Eclipse: How and when to watch the partial solar eclipse on Thursday
- Credit: Supplied by University of Hertfordshire
Skygazers across the UK will be watching this week's partial solar eclipse when the Sun's light is blocked out by the Moon.
Here's how to see this week's partial eclipse safely.
When is the next partial solar eclipse?
There's a partial solar eclipse on Thursday, June 10, 2021.
On Thursday morning, astronomers in the south east of England will be able to see nearly a third of the Sun being blocked out by the Moon.
The team at Bayfordbury Observatory, the University of Hertfordshire’s teaching observatory for astronomy and astrophysics, will live stream the partial solar eclipse on its YouTube channel this Thursday – clear skies permitting.
What time is the partial eclipse?
The partial eclipse will begin in the UK just after 10am on June 10th and will finish around 12.30pm, with the maximum eclipse occurring in Hatfield around 11.13am.
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Dr Samantha Rolfe, principal technical officer at Bayfordbury Observatory in Hertfordshire, said: “Eclipses are not your everyday occurrence, and they are particularly exciting to watch when they do happen.
"Despite the recent bright, sunny weather, the forecast for Thursday isn’t looking too promising, but we’re keeping our fingers crossed for clear skies.
"Even patchy cloud will be enough to get a good view of the event.”
If you miss this week's one, the next opportunity to see a partial solar eclipse in the UK will be October 25, 2022.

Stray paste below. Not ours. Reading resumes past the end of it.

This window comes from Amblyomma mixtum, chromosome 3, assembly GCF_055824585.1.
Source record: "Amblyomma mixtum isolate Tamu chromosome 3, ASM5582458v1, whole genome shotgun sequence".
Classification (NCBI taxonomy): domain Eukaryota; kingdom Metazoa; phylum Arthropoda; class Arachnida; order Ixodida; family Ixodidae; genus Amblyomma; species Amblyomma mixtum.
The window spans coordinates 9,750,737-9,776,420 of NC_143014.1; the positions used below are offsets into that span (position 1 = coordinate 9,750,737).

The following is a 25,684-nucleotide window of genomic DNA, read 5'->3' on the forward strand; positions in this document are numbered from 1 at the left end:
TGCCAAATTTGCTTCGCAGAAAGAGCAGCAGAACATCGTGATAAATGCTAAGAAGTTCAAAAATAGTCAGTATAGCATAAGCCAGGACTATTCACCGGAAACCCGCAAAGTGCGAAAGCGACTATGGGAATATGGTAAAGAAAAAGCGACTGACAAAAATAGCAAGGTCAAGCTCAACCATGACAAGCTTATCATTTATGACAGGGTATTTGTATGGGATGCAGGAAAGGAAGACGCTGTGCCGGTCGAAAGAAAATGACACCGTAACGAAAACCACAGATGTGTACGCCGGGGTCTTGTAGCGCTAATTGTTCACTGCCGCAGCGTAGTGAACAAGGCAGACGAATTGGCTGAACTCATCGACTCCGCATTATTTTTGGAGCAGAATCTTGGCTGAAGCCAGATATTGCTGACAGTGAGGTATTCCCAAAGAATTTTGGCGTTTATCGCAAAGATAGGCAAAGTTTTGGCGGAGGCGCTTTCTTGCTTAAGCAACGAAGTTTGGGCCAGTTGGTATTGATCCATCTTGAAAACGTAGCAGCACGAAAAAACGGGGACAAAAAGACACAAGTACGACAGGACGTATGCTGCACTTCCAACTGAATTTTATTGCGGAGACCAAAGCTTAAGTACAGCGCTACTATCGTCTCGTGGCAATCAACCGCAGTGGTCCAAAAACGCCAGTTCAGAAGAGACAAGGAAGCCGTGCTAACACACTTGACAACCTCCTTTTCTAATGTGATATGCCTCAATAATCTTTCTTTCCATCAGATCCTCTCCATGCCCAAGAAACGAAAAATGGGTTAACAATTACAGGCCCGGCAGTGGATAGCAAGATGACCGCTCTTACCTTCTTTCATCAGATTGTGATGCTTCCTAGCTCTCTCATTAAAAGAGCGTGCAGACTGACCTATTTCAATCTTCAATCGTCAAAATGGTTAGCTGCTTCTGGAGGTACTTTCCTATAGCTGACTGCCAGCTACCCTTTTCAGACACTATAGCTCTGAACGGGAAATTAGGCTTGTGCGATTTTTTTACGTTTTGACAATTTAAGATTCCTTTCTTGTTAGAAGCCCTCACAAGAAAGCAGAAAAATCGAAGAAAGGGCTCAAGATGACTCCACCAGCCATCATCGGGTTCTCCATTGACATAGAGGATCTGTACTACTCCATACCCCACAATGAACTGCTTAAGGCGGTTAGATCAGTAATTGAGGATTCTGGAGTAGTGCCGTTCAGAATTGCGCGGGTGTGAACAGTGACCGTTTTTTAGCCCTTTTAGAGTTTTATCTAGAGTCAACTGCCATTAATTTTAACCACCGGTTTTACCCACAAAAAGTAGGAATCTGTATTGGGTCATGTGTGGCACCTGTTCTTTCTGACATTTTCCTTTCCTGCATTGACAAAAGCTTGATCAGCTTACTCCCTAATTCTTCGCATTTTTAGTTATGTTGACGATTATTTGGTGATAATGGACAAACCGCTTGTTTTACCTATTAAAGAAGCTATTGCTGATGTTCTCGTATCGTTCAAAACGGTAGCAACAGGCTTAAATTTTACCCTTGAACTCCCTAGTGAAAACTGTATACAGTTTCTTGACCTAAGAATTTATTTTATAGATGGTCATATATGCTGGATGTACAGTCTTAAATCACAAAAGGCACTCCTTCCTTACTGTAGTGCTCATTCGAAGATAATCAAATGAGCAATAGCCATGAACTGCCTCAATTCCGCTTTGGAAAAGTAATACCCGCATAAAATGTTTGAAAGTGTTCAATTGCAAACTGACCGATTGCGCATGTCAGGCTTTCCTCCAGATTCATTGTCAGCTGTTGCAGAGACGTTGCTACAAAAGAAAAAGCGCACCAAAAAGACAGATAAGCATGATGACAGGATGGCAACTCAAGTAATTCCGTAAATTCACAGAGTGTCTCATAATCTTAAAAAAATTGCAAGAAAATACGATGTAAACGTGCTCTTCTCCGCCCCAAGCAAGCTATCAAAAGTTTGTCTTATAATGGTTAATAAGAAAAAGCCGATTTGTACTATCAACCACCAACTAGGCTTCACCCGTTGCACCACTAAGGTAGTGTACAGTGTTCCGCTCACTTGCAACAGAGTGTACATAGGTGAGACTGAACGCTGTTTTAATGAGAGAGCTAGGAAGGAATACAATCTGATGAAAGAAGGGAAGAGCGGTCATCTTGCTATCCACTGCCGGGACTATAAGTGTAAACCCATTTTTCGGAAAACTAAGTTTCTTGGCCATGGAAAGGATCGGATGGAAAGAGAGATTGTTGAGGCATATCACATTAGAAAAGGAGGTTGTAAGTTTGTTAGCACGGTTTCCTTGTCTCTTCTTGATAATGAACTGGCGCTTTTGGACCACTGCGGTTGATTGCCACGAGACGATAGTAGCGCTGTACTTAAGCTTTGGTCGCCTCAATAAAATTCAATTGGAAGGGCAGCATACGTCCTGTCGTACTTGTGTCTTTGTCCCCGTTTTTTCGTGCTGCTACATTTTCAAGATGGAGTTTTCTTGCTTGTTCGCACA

What is an eclipse?
The phenomenon occurs when the Moon blocks part of the Sun, causing it to appear crescent-shaped.
Some countries in the Northern Hemisphere, including parts of Canada, Russia and Greenland, will this week be treated to what is known as an annular eclipse.
This is where the Moon is not at its closest to the Earth, therefore appearing slightly smaller than the Sun, causing a thin outer ring of the Sun to be visible.
How to watch an eclipse?
You must never look at the Sun, either directly or through binoculars and telescopes.
Even though a large part of the solar disc will be covered, looking at the partially eclipsed sun without appropriate protection can cause serious and permanent damage to the eyes.
It is not advised to look at the sun directly through sunglasses, binoculars, telescopes or a telephoto lens on an SLR camera.
Instead you can create a homemade pinhole camera to watch the eclipse, which is a card with a pinhole in the centre held above a plain piece of paper.
Other safe ways to view the eclipse include special solar filters, which can fit on telescopes, or solar eclipse viewing glasses.
You can also watch the partial solar eclipse live from Bayfordbury Observatory for free on YouTube from 10am on June 10.
Bayfordbury Observatory, near Hertford, is is one of the best equipped and largest teaching observatories in the country.
For more information, visit herts.ac.uk/bayfordbury/bayfordbury-observatory